The federal and state appellate courts throughout New York State are enacting procedures to reopen virtually. The federal appellate courts have resumed normal briefing schedules and are hearing virtual arguments on motions and appeals. The New York State appellate courts are currently enacting plans to: (1) calendar appeals and motions; (2) schedule pre-argument court conferences; (3) admit attorneys to the state bar; and (4) process attorney grievance complaints.

On April 29, 2020, the Appellate Division Second Department announced they will begin to release decisions on motions and appeals that have already been argued. Additionally, the courts are conducting virtual arguments for appeals that have already been fully submitted.

Family Court Cases

The Family Courts throughout New York State are conducting virtual proceedings on matters that have been deemed essential, which includes: (1) child protection intake cases involving removal applications; (2) newly filed juvenile delinquency intake cases involving remand placement applications, or modification of such cases; (3) emergency family offense petitions/temporary orders of protection; (4) orders to show cause; and (5) stipulations settling cases, withdrawing cases, or modifying existing orders. In response to Judge DiFiore’s memorandum on April 30, 2020, the Family Courts will also accept motions for filing, response, and decisions.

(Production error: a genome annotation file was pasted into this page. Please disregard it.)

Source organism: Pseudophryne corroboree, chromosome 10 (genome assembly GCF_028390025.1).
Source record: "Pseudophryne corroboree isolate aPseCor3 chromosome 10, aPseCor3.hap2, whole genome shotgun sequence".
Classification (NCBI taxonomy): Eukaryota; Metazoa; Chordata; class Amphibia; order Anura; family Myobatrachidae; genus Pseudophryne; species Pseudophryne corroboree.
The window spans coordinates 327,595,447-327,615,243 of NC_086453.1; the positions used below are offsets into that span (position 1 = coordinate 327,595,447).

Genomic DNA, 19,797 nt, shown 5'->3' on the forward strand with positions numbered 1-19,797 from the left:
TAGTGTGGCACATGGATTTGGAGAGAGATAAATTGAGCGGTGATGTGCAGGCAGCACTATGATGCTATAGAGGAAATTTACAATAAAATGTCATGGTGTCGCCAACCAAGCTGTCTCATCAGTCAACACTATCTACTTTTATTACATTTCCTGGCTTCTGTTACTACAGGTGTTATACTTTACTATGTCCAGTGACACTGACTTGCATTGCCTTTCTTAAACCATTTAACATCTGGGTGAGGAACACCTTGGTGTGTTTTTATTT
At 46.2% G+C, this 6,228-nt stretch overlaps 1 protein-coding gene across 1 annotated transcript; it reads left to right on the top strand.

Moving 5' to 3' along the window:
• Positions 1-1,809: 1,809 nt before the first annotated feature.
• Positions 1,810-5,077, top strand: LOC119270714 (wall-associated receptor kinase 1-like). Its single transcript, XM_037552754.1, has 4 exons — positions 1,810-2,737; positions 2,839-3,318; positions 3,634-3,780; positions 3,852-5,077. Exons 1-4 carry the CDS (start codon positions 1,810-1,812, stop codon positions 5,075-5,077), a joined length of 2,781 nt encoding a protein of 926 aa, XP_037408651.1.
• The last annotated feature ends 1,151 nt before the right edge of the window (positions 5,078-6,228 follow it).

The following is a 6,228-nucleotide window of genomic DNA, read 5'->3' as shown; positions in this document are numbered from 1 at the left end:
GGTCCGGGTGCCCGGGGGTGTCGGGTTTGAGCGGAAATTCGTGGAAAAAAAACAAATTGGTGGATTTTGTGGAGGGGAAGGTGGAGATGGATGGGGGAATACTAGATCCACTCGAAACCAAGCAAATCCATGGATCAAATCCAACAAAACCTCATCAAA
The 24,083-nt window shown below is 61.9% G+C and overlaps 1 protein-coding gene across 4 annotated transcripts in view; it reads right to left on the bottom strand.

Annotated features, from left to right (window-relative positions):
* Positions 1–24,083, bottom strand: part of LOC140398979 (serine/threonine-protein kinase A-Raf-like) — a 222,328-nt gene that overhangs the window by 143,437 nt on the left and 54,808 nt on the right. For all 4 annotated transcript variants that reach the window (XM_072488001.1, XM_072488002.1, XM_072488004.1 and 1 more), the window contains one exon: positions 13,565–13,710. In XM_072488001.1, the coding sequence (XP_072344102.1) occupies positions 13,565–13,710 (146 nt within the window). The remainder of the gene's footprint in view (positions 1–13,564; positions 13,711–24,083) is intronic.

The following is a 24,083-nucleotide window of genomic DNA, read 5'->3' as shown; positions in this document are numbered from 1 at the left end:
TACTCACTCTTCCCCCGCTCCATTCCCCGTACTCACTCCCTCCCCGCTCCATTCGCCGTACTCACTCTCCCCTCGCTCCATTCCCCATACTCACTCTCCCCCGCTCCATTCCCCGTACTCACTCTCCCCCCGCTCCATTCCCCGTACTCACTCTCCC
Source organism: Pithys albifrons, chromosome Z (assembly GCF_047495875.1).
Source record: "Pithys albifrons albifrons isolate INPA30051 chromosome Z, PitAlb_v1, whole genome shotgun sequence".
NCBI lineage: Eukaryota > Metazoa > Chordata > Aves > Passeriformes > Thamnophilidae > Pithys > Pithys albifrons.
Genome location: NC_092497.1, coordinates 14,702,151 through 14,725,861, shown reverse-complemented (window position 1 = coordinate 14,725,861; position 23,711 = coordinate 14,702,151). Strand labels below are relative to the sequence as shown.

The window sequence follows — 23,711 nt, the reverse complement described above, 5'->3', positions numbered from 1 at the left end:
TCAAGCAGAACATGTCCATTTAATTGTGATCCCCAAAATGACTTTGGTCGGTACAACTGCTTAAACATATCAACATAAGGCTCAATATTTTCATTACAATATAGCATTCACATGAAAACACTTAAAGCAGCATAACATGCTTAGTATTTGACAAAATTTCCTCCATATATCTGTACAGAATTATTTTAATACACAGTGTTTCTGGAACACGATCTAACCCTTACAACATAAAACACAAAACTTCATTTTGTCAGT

The legal team here at PORTALE RANDAZZO will continue to keep you apprised of all updates that may affect your case during the COVID-19 pandemic. As New York State slowly reopens and the courts enact procedures to recommence normal proceedings, we will continue to post updates, along with any changes in the law that may affect your case. We are working diligently to ensure our clients’ cases result in successful outcomes and are available for telephone or virtual consultations for any civil, criminal, or family court matter you may have.

At Portale Randazzo LLP, we are passionate about meeting the unique needs of our clients. If you are facing criminal charges, it is important to obtain experienced and aggressive defense services right away. We will discuss your options, investigate the situation, and use effective legal strategies as you seek a beneficial outcome. With more than 40 years of combined legal experience, our White Plains criminal defense lawyers, led by the example of Attorney Portale, will fight diligently on your behalf.

Contact us today to schedule an initial consultation.

Article written by Kenneth M. Calvey is an associate attorney with Portale Randazzo LLP and joined the firm in 2018. He focuses his practice in the area of criminal defense, zealously advocating on behalf of those that stand accused of a crime.